Medications for Cervical Cancer

Here are the basics about each of the medicines below. Only common problems with them are listed.

Medicines may be given prevent, reduce, or manage side effects of treatment.

Prescription Medications

Antiemetics

  • Prochlorperazine
  • Ondansetron
  • Granisetron
  • Metoclopramide

Corticosteroids

  • Dexamethasone
  • Prednisone

Opioids

  • Hydrocodone
  • Morphine
  • Oxycodone and acetaminophen

Blood Stem Cell Support Drugs

  • Filgrastim
  • Epoetin

Over-the-Counter Medications

Nonsteroidal Anti-inflammatory Drugs (NSAIDs)

  • Ibuprofen
  • Naproxen

Prescription Medications

Antiemetics

Common names are:

  • Prochlorperazine
  • Ondansetron
  • Granisetron
  • Metoclopramide

Antiemetics are given to treat nausea and vomiting. They may be taken by mouth, injection, or inserted into the rectum. It depends on the medicine.

Some problems may be:

For prochlorperazine:

  • Blurred vision, change in color vision, or problems seeing at night
  • Fainting
  • Loss of balance
  • Restlessness or need to keep moving
  • Shuffling walk
  • Stiffness of arms or legs
  • Trembling and shaking of hands and fingers

For ondansetron:

For granisetron:

  • Belly pain
  • Problems passing stool
  • Loose stools
  • Headache
  • Unusual tiredness or weakness

For metoclopramide:

  • Loose stools (with high doses)
  • Sleepiness
  • Restlessness
  • Increased risk of tardive dyskinesia (stiff, jerky body movements) if used longer than 3 months

Corticosteroids

Common names are:

  • Dexamethasone
  • Prednisone

Corticosteroids help to ease inflammation.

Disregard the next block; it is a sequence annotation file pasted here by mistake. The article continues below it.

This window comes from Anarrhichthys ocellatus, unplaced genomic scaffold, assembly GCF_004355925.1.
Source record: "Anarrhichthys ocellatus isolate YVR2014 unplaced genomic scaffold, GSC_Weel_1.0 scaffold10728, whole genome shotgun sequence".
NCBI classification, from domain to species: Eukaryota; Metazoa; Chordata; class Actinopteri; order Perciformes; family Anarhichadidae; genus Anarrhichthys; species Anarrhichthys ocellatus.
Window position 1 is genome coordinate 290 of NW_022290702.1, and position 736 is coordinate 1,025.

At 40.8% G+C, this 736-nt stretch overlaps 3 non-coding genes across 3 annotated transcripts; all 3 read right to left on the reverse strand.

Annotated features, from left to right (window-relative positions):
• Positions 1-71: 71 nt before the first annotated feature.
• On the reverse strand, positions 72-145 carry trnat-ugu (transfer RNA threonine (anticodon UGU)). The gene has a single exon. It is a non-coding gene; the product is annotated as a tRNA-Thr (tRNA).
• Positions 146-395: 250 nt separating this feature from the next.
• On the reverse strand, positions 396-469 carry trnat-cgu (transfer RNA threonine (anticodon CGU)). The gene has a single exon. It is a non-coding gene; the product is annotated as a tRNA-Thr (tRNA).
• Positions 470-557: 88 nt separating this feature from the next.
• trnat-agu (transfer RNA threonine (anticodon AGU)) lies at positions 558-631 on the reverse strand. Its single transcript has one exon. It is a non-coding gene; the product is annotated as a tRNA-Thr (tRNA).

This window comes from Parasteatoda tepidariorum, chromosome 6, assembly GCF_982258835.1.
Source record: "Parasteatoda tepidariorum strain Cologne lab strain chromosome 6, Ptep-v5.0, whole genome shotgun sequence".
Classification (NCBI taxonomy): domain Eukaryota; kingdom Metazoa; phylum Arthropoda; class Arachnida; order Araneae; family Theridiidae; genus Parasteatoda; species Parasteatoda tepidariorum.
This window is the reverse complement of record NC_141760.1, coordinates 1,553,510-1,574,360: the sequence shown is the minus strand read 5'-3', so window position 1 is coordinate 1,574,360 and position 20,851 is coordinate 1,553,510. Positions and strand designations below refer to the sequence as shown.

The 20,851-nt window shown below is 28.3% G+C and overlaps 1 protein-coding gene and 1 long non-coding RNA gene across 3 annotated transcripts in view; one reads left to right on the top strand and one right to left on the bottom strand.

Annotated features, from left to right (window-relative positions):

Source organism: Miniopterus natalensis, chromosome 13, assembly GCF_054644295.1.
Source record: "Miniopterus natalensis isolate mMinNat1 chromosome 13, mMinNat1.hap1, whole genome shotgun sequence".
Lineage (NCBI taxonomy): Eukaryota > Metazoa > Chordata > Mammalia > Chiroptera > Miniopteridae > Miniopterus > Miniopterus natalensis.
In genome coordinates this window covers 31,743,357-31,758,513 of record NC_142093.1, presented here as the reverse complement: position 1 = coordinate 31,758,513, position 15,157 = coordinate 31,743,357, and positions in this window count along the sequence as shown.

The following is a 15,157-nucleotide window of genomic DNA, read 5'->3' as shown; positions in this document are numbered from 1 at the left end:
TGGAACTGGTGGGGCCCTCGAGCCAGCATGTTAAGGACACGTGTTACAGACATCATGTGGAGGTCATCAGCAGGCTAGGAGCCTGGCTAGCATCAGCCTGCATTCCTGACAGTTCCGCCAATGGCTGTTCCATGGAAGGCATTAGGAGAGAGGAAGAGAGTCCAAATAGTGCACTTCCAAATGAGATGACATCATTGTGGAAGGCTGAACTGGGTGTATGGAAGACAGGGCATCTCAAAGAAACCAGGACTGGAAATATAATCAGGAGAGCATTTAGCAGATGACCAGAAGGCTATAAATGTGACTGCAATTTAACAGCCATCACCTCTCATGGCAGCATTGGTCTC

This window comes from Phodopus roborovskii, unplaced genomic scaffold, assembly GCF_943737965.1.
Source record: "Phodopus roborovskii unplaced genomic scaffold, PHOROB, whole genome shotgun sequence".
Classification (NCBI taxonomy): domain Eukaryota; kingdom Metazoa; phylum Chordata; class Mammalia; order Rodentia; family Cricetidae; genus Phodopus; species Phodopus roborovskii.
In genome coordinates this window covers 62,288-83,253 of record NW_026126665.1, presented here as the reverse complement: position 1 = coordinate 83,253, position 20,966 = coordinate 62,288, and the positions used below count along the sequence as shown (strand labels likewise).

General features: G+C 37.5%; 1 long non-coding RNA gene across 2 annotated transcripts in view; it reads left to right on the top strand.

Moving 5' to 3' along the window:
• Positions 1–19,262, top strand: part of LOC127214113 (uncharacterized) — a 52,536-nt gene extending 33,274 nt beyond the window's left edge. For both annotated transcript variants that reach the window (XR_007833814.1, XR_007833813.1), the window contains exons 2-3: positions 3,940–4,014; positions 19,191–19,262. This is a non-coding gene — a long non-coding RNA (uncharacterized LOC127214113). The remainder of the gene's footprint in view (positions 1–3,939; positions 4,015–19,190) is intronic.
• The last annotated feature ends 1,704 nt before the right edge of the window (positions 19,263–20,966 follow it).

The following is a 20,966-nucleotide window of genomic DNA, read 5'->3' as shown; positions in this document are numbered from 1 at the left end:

Some problems are:

  • Increased hunger
  • Belly fullness and discomfort
  • Nervousness or restlessness

Opioids

Common names are:

  • Hydrocodone
  • Morphine
  • Oxycodone and acetaminophen

Opioids ease pain. These drugs can lead to addiction. They must be used with care.

Some problems are:

  • Lightheadedness or feeling faint
  • Sleepiness
  • Nausea or vomiting
  • Problems passing stool

Blood Stem Cell Support Drugs

Common names are:

  • Filgrastim
  • Epoetin

Filgrastim helps the bone marrow make new white blood cells. White blood cells help the body fight infection.

Epoetin helps the bone marrow make new red blood cells. It helps reduce the risk of anemia.

Both filgrastim and epoetin are given by injection in the doctor's office.

Some problems are:

For filgrastim:

  • Headache
  • Pain in arms or legs
  • Pain in joints or muscles
  • Pain in lower back or pelvis
  • Skin rash or itching

For epoetin:

  • Cough, sneezing, or sore throat
  • Fever
  • Swelling of face, fingers, ankles, feet, or lower legs
  • Weight gain

Over-the-Counter Medications

Nonsteroidal Anti-inflammatory Drugs (NSAIDs)

Common names are:

  • Ibuprofen
  • Naproxen

NSAIDs are used to ease pain and inflammation.

Some problems are:

  • Belly cramps, heartburn, pain, or discomfort
  • Sleepiness or lightheadedness
  • Headache
  • Nausea or vomiting

Special Considerations

When taking medicines:

  • Take your medicine as advised. Do not change the amount or schedule.
  • Be aware of the side effects of your medicine. Tell your doctor if you have any.
  • Talk to your doctor before you stop taking any prescription medicine.
  • Do not share your prescription medicine.
  • Medicines can be harmful when mixed. Talk to your doctor or pharmacist if you are taking more than one. This includes over the counter products and supplements.
  • Plan for refills.

References:

Cervical cancer. EBSCO DynaMed website. Available at: https://www.dynamed.com/condition/cervical-cancer. Accessed April 20, 2021.
Cervical cancer. Merck Manual Professional Version website. Available at:
...(Click grey area to select URL)
Accessed April 20, 2021.
Marquina G, Manzano A, ET AL. Targeted agents in cervical cancer: beyond bevacizumab. Curr Oncol Rep. 2018 Apr 2;20(5):40.
Treating cervical cancer. American Cancer Society website. Available at: https://www.cancer.org/cancer/cervical-cancer/treating.html. Accessed April 20, 2021.
Treatment option overview. National Cancer Institute website. Available at: https://www.cancer.gov/types/cervical/patient/cervical-treatment-pdq#section/_180. Accessed April 20, 2021.
Last reviewed March 2021 by EBSCO Medical Review Board Mohei Abouzied, MD, FACP
Last Updated: 4/20/2021

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